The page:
Lecture 5 – Atoms and energy

From the 1979 lecture programme:

Most atoms are stable, carbon, hydrogen, oxygen, gold and many others. They stay the same from now to doomsday — except for swapping loose electrons in chemical compounds or in making ions. 

But some atoms are radioactive, waiting to explode and hurl out a small 'chip' thus becoming quite a different atom — an atom of a different chemical element. The 'chip' flies out with so much energy that it knocks electrons off hundreds of atoms in the surrounding air — using electrical forces as it flies past. That was how radioactivity was discovered, by the ionization it causes.

And that is how it can sometimes hurt — or cure — your body, by making ions. See a radioactive sample making ions which are driven by an electric field, in a tiny measurable current. Watch three 'mystery experiments' which prepare for radioactive measurements. See Geiger counters respond to three kinds of 'chips' from different radioactive materials — alpha particles (heavy but speedy), beta particles (just high speed electrons), gamma rays (fastest of all, very short X-rays).

Watch a stream of beta particles pulled into orbit by a magnetic field. The ions formed in wet air by flying 'chips' attract water molecules electrically and thus form starters for water drops in a cloud. A cloud chamber makes use of that and lets us see the track of a 'chip' as a thin line of tiny water drops. See a cloud chamber in action, then look at photographs of special events in it. Those show the clearest evidence for nuclear atoms. The tiny explosions of radioactive atoms seem to happen by pure chance, at random.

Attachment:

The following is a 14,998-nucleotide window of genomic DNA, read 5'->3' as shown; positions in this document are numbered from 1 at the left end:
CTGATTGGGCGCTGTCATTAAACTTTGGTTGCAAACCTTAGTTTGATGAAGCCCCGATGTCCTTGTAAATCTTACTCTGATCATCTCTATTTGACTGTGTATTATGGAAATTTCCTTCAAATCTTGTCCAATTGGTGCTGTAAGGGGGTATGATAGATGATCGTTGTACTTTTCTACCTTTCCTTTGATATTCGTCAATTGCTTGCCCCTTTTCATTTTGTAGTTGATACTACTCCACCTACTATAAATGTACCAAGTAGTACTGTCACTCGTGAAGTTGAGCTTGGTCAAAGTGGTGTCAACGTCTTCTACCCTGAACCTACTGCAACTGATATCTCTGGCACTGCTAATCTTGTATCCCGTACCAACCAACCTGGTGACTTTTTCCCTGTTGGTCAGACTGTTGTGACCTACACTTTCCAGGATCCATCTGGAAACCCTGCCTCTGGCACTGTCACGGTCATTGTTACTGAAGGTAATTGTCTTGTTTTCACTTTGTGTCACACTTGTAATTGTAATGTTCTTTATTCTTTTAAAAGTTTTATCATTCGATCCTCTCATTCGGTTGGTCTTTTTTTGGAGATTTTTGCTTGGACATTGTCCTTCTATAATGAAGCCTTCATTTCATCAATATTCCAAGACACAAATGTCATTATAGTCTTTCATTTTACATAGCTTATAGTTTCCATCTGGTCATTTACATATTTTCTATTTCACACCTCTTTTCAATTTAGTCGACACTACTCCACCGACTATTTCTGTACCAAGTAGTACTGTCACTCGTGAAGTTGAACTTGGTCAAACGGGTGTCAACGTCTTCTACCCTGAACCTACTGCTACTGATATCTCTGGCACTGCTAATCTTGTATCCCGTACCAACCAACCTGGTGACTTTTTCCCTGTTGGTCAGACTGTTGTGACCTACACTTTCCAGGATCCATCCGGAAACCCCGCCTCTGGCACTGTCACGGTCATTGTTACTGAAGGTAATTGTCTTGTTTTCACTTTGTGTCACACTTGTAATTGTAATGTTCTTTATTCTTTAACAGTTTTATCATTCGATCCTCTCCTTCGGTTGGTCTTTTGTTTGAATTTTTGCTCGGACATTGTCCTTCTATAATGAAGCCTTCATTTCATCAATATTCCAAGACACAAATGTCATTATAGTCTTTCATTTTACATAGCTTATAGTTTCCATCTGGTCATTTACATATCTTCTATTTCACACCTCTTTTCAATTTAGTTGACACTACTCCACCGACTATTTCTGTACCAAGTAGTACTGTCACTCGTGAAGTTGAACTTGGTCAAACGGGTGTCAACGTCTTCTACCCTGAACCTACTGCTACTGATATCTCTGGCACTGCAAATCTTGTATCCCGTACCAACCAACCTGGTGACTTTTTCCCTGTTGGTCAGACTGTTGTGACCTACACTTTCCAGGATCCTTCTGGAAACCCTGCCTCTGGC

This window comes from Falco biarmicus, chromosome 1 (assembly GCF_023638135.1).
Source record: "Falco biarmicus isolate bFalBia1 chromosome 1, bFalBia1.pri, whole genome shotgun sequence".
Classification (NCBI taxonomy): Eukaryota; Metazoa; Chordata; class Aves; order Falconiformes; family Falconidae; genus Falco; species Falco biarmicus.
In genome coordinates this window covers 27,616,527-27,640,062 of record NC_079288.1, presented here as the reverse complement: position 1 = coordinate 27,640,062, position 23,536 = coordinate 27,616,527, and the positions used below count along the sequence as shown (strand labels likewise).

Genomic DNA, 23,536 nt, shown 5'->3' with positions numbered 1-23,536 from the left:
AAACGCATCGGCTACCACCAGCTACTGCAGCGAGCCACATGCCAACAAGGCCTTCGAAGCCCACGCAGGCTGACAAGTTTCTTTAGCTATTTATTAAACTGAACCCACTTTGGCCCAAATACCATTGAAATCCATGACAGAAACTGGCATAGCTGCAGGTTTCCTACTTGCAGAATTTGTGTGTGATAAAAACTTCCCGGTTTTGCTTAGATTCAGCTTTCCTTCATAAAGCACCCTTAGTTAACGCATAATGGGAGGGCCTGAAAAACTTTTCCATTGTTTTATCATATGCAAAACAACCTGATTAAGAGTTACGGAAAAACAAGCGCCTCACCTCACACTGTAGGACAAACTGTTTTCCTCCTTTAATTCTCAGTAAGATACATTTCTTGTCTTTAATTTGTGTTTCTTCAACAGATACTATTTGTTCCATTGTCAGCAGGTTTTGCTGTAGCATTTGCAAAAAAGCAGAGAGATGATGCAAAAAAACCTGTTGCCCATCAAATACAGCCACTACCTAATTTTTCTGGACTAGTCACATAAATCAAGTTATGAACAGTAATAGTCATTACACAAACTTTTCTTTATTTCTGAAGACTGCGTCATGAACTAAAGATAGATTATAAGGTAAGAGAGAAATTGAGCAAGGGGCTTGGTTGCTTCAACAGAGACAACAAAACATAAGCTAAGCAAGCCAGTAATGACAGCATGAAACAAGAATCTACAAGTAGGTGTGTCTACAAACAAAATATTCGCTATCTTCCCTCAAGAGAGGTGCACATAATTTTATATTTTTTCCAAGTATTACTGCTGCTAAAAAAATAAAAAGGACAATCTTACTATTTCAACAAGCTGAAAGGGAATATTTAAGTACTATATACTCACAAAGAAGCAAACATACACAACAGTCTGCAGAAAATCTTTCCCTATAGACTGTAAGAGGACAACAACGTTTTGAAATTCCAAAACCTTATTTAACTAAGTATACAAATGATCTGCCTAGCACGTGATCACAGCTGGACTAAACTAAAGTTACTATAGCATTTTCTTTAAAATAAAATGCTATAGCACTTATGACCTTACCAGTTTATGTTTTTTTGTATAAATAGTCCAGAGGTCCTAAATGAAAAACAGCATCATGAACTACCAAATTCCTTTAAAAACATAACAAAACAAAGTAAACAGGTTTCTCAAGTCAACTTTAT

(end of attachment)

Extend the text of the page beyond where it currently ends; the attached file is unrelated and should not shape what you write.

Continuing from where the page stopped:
But if we have a vast quantity of them the tale of random events smooths out to a steady rate. If we start with a large stockpile, a Geiger counter will show many explosions each minute, then fewer as time goes on — fewer because the stockpile has grown smaller. After a certain time the stockpile has dwindled down to half what we started with; and we call that time the half-life of that radioactive material.

But the remaining half-sized stockpile is, so to speak, as healthy as ever — it shows no signs of old age. It too will dwindle to half in the same half-life from then; and the remainder after that, a quarter of the original stockpile, will dwindle to half in one more half-life; and so on indefinitely.

That law of decay, with a constant half-life, is characteristic of all radioactive materials; and it is essential for people to understand it before they discuss dangers and values of nuclear power. So we shall offer illustrations and show a real example of radioactive decay.

We can now manufacture radioactive isotopes ('twin brothers') of ordinary stable chemical elements. We use them to act as sensitive labels, or tracers, for those elements. See a tracer being used. In preparation for new atomic models in the final lecture we shall show another strange behaviour: a stream of light delivering its energy packaged in 'bullets' of energy — 'photons' as we call them.

That is useful in many practical devices such as an 'electric eye' or a camera's light meter, and it is revolutionary in the world of new physics. Revolutionary because it shows that light has a double nature: behaving as waves — as we shall also show — and (or is it or?) as a stream of compact bullets which can cause more fissions, in a chain reaction. That delivers terrific heat and radioactive products either explosively in a bomb or steadily in a powerstation reactor. You will see models of nuclear changes, fission, chain reactions.


Natural world




Eric M Rogers



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